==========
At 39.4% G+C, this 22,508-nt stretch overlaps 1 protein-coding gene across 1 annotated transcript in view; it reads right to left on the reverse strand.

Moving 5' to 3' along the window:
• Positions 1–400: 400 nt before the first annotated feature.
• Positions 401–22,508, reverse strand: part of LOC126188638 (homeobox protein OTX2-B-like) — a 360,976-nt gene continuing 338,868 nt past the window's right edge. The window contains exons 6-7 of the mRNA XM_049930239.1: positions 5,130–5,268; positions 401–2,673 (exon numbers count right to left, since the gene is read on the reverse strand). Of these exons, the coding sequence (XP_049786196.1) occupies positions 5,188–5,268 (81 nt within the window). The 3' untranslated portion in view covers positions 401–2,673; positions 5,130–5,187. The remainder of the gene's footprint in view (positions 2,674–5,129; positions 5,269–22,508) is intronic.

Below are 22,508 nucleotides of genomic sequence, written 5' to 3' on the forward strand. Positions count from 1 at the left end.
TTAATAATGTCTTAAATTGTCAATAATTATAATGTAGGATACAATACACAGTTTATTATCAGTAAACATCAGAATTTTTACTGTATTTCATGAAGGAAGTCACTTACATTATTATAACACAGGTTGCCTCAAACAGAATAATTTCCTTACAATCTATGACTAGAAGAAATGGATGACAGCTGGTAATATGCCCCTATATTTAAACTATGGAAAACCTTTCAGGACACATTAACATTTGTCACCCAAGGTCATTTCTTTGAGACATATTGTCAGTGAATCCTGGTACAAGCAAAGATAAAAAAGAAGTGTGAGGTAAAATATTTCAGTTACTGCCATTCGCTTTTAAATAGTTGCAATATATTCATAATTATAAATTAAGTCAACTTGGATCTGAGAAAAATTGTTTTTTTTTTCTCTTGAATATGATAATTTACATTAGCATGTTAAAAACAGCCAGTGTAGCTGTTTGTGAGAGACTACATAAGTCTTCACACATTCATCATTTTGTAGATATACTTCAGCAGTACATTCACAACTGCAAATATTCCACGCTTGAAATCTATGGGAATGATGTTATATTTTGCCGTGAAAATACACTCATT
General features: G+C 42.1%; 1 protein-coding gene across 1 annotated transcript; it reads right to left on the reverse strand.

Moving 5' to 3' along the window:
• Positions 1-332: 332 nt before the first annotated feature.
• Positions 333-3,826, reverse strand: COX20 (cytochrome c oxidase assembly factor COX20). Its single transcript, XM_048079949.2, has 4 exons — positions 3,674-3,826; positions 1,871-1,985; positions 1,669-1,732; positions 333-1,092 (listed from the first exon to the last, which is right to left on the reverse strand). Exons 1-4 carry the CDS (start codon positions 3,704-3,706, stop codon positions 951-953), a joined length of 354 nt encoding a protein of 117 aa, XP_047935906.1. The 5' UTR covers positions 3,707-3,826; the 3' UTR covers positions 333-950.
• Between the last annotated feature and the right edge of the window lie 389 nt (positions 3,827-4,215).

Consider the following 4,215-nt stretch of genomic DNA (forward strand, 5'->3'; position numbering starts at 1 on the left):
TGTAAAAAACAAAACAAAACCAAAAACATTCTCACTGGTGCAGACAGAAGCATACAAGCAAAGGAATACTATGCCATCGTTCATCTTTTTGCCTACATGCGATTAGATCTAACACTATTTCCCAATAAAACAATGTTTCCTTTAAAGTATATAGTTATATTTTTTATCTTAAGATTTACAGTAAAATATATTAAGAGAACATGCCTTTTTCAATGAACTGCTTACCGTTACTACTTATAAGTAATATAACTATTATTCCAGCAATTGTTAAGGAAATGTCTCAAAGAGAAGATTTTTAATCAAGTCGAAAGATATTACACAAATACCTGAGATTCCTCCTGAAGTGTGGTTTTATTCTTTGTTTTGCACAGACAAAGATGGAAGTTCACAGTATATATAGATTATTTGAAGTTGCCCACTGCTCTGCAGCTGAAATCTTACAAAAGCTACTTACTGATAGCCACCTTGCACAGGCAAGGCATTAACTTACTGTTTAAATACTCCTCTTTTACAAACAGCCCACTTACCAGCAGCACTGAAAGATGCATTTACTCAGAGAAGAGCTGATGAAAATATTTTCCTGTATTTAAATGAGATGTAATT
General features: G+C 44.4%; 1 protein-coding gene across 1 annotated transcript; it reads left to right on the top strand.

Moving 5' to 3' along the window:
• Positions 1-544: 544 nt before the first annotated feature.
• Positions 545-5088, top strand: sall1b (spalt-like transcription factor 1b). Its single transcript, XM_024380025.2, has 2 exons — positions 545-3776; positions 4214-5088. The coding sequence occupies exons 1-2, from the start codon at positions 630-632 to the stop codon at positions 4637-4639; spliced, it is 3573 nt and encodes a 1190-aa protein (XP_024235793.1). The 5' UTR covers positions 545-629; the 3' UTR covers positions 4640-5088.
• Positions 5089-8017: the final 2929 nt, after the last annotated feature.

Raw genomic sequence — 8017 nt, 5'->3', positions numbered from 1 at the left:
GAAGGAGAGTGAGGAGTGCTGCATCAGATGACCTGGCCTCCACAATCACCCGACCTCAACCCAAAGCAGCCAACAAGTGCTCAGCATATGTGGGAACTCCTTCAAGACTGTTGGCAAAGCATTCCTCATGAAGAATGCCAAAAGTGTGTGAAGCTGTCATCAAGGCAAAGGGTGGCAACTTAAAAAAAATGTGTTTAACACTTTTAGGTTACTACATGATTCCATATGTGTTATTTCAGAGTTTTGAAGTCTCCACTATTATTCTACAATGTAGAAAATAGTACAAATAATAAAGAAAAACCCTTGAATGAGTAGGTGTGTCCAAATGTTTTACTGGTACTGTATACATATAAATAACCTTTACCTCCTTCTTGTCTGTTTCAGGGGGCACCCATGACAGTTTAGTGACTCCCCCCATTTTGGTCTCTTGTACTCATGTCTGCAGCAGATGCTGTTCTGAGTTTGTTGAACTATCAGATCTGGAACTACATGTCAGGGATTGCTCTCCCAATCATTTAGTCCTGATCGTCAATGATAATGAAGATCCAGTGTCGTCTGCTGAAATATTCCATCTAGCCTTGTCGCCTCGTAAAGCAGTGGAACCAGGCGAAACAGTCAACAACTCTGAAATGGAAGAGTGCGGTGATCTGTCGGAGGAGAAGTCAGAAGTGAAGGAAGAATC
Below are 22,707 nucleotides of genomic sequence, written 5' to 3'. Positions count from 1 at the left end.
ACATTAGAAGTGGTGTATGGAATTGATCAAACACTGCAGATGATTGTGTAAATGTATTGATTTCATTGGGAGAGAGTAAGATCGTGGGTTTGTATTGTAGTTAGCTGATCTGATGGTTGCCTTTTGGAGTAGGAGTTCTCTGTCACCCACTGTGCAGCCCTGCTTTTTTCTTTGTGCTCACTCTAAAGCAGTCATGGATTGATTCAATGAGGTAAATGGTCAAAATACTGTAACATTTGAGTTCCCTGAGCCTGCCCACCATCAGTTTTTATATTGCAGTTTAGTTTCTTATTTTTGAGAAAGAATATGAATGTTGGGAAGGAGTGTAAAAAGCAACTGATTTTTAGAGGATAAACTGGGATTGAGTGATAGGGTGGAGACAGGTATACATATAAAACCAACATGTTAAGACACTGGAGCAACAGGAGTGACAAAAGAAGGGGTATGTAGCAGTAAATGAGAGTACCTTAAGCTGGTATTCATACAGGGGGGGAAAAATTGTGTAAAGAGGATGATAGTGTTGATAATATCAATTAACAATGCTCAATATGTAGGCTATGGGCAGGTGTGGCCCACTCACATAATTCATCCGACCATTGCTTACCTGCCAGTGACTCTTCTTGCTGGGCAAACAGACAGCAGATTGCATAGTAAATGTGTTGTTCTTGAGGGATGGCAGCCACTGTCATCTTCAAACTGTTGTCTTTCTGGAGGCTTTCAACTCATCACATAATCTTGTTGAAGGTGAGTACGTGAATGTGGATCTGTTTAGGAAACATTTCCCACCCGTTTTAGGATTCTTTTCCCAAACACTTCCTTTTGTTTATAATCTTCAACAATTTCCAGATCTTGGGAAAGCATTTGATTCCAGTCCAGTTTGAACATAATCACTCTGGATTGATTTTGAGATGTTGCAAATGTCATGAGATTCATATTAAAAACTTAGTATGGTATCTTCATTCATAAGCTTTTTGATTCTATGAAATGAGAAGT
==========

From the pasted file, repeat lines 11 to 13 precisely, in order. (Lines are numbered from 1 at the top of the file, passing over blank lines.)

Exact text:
• Between the last annotated feature and the right edge of the window lie 389 nt (positions 3,827-4,215).

Consider the following 4,215-nt stretch of genomic DNA (forward strand, 5'->3'; position numbering starts at 1 on the left):
TGTAAAAAACAAAACAAAACCAAAAACATTCTCACTGGTGCAGACAGAAGCATACAAGCAAAGGAATACTATGCCATCGTTCATCTTTTTGCCTACATGCGATTAGATCTAACACTATTTCCCAATAAAACAATGTTTCCTTTAAAGTATATAGTTATATTTTTTATCTTAAGATTTACAGTAAAATATATTAAGAGAACATGCCTTTTTCAATGAACTGCTTACCGTTACTACTTATAAGTAATATAACTATTATTCCAGCAATTGTTAAGGAAATGTCTCAAAGAGAAGATTTTTAATCAAGTCGAAAGATATTACACAAATACCTGAGATTCCTCCTGAAGTGTGGTTTTATTCTTTGTTTTGCACAGACAAAGATGGAAGTTCACAGTATATATAGATTATTTGAAGTTGCCCACTGCTCTGCAGCTGAAATCTTACAAAAGCTACTTACTGATAGCCACCTTGCACAGGCAAGGCATTAACTTACTGTTTAAATACTCCTCTTTTACAAACAGCCCACTTACCAGCAGCACTGAAAGATGCATTTACTCAGAGAAGAGCTGATGAAAATATTTTCCTGTATTTAAATGAGATGTAATT